Background: Severe injury triggers a complex systemic immune response which may result in significant respiratory compromise, including the development of acute respiratory distress syndrome (ARDS). No randomized clinical trial has assessed the role of nutritional interventions to limit respiratory complications.
Methods: This was a single-center, prospective, randomized, comparative, double-blind, controlled study of patients with severe trauma requiring mechanical ventilation. Patients were randomly assigned to receive either a control formula (n = 58) or a formula enriched with eicosapentaenoic acid (EPA), gamma-linolenic acid (GLA) and antioxidants (n = 62) at time of admission to the intensive care unit (ICU). Primary outcome measures included the level of oxygenation (PaO2/FiO2 ratio, PF ratio) on days 4 and 8, incidence of acute lung injury (ALI) and/or ARDS and length of ventilation. The development of infectious complications and fatty acid red blood cell membrane composition were also assessed.
Results: In this intention-to-treat population, no significant differences between the control and study groups were found for the PF ratio at day 4 (213.7 ± 85.6 vs. 227.2 ± 67.7, respectively; P = 0.24) and day 8 (187.8 ± 65.2 vs. 188.9 ± 56.0, respectively; P = 0.82), the incidence of ARDS/ALI (24.1 vs. 29.0 %, respectively; P = 0.68), length of ventilation time (13.6 ± 10.7 vs. 17.0 ± 15.1 days, respectively; P = 0.15), duration of ICU stay (16.4 ± 11.3 vs. 19.5 ± 15.3 days, respectively; P = 0.21) and 28-day mortality (8.6 vs. 12.9 %, respectively P = 0.56). While the study group showed a significant increase in EPA and GLA concentrations at day 4 (P = 0.05) and day 8 (P < 0.001), the Omega-3 Index (O-3I) failed to reach those suggested as being optimal to obtain clinical efficacy. The significantly higher incidence of bacteremia noted in the study group (P = 0.03) was associated with a higher number of patients with multiple trauma and a higher red blood cell transfusion requirement (P = 0.008).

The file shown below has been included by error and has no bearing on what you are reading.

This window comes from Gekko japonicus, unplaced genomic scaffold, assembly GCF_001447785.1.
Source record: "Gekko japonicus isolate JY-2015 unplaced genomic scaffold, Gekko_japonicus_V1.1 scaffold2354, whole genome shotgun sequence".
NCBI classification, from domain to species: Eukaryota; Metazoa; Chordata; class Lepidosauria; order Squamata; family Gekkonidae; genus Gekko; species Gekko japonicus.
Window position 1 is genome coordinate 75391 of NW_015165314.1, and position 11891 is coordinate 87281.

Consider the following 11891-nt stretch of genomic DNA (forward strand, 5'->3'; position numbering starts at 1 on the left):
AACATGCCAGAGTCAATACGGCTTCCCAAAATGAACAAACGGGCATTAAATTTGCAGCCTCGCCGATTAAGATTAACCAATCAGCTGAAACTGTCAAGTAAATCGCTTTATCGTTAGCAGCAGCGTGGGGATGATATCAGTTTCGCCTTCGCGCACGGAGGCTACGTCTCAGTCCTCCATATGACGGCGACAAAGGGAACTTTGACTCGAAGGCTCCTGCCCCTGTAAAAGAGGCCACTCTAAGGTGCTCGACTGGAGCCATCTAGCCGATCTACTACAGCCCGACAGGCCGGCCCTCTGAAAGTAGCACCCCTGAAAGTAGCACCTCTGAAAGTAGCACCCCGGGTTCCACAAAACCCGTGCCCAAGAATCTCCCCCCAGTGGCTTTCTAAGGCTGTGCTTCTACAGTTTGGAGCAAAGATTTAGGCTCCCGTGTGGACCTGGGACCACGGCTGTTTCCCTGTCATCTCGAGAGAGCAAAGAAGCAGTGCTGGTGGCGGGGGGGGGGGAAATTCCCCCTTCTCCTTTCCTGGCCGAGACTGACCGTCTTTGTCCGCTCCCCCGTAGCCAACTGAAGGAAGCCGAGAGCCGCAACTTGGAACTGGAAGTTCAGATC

Conclusion: This study failed to show a significant benefit for the preemptive use of the study formula in patients with severe trauma. Additional studies need to be performed in which the amount of supplementation is targeted to a potentially measurable endpoint, e.g. the O-3I.
- Enteral nutrition
- Multiple trauma
- Omega 3 fatty acids
- Respiratory complications